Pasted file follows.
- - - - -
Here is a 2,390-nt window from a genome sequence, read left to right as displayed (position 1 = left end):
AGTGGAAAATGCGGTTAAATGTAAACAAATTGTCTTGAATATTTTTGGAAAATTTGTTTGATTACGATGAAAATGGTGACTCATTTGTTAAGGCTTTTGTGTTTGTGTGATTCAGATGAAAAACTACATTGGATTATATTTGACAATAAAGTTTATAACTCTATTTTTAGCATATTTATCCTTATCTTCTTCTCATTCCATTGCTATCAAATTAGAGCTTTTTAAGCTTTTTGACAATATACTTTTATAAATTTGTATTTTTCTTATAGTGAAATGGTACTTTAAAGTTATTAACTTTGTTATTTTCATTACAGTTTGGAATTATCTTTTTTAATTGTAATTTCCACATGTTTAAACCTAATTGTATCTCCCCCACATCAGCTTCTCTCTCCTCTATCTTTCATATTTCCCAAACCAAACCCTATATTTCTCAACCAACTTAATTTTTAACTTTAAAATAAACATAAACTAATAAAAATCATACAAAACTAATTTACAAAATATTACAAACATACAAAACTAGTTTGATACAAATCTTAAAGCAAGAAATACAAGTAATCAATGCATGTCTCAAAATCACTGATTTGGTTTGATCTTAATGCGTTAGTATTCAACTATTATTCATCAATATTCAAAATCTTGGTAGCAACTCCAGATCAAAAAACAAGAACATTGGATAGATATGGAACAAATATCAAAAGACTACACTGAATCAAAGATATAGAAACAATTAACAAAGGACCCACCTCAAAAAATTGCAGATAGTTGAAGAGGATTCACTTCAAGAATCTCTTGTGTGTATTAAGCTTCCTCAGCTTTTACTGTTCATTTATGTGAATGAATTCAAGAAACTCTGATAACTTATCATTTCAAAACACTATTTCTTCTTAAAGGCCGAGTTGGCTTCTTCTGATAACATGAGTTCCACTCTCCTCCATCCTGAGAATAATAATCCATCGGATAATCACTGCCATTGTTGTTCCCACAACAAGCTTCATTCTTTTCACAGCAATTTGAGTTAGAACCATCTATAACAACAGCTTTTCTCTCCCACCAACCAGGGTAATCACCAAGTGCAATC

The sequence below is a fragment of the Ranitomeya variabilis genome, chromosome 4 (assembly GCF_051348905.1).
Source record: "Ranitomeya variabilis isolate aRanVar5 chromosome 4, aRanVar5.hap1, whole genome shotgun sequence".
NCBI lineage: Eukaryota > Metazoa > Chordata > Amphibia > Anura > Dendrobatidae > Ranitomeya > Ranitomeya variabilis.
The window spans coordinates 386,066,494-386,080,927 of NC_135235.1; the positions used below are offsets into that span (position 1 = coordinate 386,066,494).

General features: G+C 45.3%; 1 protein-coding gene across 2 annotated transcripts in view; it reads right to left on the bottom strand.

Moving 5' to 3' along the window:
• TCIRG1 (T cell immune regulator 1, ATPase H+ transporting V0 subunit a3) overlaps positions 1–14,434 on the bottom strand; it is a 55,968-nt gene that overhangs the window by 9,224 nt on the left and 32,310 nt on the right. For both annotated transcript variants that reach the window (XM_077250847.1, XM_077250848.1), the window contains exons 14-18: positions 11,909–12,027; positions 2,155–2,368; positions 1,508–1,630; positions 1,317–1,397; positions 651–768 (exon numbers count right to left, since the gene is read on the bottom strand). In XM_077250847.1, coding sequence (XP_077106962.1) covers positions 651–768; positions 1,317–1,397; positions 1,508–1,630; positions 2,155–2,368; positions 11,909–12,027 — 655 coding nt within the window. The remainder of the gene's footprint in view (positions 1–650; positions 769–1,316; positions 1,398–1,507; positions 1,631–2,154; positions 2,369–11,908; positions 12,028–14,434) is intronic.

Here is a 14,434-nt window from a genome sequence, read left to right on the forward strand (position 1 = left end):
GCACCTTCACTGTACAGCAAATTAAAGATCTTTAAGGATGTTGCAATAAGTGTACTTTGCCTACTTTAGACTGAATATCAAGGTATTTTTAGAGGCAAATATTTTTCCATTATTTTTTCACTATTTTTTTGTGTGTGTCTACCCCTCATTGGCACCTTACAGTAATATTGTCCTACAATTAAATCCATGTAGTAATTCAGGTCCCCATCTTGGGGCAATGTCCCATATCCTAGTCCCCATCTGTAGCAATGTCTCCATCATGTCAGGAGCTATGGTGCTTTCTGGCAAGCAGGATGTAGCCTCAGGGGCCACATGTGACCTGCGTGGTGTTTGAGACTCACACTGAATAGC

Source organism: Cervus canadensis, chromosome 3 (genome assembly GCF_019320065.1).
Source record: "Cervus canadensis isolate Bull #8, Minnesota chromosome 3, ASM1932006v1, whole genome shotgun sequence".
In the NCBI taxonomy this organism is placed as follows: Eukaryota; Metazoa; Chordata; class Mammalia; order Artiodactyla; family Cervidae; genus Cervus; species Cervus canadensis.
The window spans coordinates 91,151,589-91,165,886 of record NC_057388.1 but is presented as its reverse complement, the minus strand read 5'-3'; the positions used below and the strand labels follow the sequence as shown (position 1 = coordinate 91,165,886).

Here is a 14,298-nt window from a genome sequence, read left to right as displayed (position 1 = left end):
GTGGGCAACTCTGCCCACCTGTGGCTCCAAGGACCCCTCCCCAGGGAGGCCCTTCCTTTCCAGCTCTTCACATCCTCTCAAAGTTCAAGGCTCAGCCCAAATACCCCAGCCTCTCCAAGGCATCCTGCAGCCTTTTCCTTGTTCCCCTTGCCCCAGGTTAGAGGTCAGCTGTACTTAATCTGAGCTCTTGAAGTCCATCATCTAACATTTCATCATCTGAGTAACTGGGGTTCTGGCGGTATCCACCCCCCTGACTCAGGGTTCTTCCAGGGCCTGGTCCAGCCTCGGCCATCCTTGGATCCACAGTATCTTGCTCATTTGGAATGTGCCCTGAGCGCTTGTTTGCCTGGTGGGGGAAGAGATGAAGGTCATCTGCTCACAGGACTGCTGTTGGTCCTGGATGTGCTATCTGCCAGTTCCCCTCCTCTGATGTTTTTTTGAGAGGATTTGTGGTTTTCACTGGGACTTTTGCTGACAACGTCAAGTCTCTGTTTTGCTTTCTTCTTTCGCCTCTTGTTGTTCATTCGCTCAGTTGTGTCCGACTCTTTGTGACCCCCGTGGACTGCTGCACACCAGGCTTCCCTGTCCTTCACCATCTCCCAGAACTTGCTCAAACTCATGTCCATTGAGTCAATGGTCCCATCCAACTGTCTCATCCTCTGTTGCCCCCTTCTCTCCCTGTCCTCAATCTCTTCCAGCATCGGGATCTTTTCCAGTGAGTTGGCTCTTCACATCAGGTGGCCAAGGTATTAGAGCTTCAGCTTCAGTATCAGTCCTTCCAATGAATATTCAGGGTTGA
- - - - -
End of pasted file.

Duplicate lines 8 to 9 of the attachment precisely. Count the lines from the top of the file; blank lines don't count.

Moving 5' to 3' along the window:
• TCIRG1 (T cell immune regulator 1, ATPase H+ transporting V0 subunit a3) overlaps positions 1–14,434 on the bottom strand; it is a 55,968-nt gene that overhangs the window by 9,224 nt on the left and 32,310 nt on the right. For both annotated transcript variants that reach the window (XM_077250847.1, XM_077250848.1), the window contains exons 14-18: positions 11,909–12,027; positions 2,155–2,368; positions 1,508–1,630; positions 1,317–1,397; positions 651–768 (exon numbers count right to left, since the gene is read on the bottom strand). In XM_077250847.1, coding sequence (XP_077106962.1) covers positions 651–768; positions 1,317–1,397; positions 1,508–1,630; positions 2,155–2,368; positions 11,909–12,027 — 655 coding nt within the window. The remainder of the gene's footprint in view (positions 1–650; positions 769–1,316; positions 1,398–1,507; positions 1,631–2,154; positions 2,369–11,908; positions 12,028–14,434) is intronic.